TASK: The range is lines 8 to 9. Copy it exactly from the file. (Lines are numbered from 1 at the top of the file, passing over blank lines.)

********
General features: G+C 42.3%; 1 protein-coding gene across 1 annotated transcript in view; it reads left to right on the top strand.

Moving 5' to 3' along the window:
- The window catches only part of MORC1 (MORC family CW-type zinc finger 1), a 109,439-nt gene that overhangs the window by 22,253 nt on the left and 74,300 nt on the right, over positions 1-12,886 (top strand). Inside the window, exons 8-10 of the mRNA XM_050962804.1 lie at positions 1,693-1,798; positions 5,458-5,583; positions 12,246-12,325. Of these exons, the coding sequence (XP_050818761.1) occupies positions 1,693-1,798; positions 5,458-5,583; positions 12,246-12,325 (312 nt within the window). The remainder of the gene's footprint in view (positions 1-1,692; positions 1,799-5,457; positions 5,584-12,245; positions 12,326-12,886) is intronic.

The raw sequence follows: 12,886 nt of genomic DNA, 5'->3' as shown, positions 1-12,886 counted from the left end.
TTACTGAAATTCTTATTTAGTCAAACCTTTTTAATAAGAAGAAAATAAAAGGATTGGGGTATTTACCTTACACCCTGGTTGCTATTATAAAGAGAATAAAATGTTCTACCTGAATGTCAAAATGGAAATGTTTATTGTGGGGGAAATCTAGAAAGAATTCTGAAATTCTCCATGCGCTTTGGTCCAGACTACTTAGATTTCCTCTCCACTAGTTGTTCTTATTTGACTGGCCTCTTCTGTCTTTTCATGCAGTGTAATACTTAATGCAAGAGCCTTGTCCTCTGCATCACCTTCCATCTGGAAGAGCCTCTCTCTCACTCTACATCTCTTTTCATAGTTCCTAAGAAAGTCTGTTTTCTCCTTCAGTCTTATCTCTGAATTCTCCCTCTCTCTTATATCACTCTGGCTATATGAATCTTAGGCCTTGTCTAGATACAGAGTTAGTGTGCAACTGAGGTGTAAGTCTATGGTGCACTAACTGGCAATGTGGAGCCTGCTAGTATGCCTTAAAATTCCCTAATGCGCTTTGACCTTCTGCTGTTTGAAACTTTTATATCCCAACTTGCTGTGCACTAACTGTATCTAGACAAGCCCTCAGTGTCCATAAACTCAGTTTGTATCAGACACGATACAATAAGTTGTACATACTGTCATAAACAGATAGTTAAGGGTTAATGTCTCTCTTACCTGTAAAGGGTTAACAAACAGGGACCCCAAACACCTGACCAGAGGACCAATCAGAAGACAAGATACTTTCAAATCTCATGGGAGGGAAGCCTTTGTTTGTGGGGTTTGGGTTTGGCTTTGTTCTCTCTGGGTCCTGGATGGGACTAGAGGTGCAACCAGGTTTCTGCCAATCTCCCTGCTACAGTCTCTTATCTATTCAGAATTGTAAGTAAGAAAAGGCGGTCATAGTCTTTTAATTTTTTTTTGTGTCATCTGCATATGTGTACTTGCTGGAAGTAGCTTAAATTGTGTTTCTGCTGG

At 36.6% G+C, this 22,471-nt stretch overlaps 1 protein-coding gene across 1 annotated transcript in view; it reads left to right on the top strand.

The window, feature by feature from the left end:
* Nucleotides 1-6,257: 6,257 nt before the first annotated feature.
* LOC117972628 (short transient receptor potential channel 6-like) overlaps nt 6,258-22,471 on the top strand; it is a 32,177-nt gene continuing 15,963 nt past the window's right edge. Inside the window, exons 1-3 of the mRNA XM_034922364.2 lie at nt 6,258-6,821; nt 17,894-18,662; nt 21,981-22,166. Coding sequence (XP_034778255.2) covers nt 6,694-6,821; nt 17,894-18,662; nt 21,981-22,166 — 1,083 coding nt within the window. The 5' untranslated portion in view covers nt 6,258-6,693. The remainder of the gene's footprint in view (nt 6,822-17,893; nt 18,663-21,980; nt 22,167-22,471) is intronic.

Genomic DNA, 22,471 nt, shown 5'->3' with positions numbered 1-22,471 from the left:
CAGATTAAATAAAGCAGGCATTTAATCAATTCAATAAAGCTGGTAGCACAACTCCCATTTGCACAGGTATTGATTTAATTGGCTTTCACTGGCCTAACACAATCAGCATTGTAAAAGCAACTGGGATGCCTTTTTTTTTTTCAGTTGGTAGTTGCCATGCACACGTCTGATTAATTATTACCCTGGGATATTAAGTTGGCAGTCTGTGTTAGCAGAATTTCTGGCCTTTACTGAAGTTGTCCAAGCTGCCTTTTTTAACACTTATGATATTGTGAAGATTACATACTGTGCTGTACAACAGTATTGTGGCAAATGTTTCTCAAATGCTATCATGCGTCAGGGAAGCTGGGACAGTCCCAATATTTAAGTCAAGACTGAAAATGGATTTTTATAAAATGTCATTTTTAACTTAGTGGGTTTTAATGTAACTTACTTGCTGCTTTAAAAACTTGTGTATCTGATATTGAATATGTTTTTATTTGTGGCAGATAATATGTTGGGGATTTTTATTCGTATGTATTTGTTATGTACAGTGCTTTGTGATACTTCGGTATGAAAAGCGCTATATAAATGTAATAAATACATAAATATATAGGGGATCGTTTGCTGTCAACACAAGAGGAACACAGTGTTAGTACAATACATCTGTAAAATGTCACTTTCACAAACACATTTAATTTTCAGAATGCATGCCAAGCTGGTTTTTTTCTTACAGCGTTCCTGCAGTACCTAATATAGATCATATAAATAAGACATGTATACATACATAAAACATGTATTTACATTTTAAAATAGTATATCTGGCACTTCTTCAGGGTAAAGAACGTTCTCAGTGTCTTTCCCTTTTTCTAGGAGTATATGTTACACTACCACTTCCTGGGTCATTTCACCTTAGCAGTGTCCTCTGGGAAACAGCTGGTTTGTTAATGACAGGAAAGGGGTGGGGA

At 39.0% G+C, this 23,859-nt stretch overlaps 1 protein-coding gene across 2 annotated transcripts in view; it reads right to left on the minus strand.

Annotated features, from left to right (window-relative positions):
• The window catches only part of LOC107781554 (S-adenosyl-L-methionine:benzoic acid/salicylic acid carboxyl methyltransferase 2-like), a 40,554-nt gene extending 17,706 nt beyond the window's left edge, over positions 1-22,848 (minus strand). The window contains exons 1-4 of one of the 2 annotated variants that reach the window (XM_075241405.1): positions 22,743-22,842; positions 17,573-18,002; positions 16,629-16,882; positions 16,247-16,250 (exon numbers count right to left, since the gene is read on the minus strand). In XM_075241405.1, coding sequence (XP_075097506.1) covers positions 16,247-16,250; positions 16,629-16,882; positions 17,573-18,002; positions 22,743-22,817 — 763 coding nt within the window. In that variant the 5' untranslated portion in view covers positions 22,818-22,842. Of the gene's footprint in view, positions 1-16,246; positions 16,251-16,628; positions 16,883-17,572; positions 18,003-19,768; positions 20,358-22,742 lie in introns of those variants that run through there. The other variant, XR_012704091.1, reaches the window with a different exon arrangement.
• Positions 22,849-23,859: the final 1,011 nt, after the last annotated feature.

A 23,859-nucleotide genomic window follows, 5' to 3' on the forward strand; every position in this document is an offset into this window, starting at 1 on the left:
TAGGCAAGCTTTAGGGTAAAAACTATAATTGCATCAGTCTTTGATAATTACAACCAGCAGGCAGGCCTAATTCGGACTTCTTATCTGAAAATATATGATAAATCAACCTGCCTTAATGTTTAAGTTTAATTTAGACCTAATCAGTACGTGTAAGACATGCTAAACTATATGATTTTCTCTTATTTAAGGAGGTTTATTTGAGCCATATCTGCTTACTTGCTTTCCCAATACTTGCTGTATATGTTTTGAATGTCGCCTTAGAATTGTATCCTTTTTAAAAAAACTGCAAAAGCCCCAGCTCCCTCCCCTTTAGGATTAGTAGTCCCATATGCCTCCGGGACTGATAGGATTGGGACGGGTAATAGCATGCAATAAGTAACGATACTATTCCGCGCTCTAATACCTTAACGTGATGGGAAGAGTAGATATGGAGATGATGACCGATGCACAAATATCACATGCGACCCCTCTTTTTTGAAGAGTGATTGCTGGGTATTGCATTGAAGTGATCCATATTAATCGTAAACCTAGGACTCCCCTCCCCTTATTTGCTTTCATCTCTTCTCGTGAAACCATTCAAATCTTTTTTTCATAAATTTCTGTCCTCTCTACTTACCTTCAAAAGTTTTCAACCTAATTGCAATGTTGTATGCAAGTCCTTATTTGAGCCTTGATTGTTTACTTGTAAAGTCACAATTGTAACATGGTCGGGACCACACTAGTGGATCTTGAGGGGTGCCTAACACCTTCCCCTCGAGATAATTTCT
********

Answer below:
* Nucleotides 1-6,257: 6,257 nt before the first annotated feature.
* LOC117972628 (short transient receptor potential channel 6-like) overlaps nt 6,258-22,471 on the top strand; it is a 32,177-nt gene continuing 15,963 nt past the window's right edge. Inside the window, exons 1-3 of the mRNA XM_034922364.2 lie at nt 6,258-6,821; nt 17,894-18,662; nt 21,981-22,166. Coding sequence (XP_034778255.2) covers nt 6,694-6,821; nt 17,894-18,662; nt 21,981-22,166 — 1,083 coding nt within the window. The 5' untranslated portion in view covers nt 6,258-6,693. The remainder of the gene's footprint in view (nt 6,822-17,893; nt 18,663-21,980; nt 22,167-22,471) is intronic.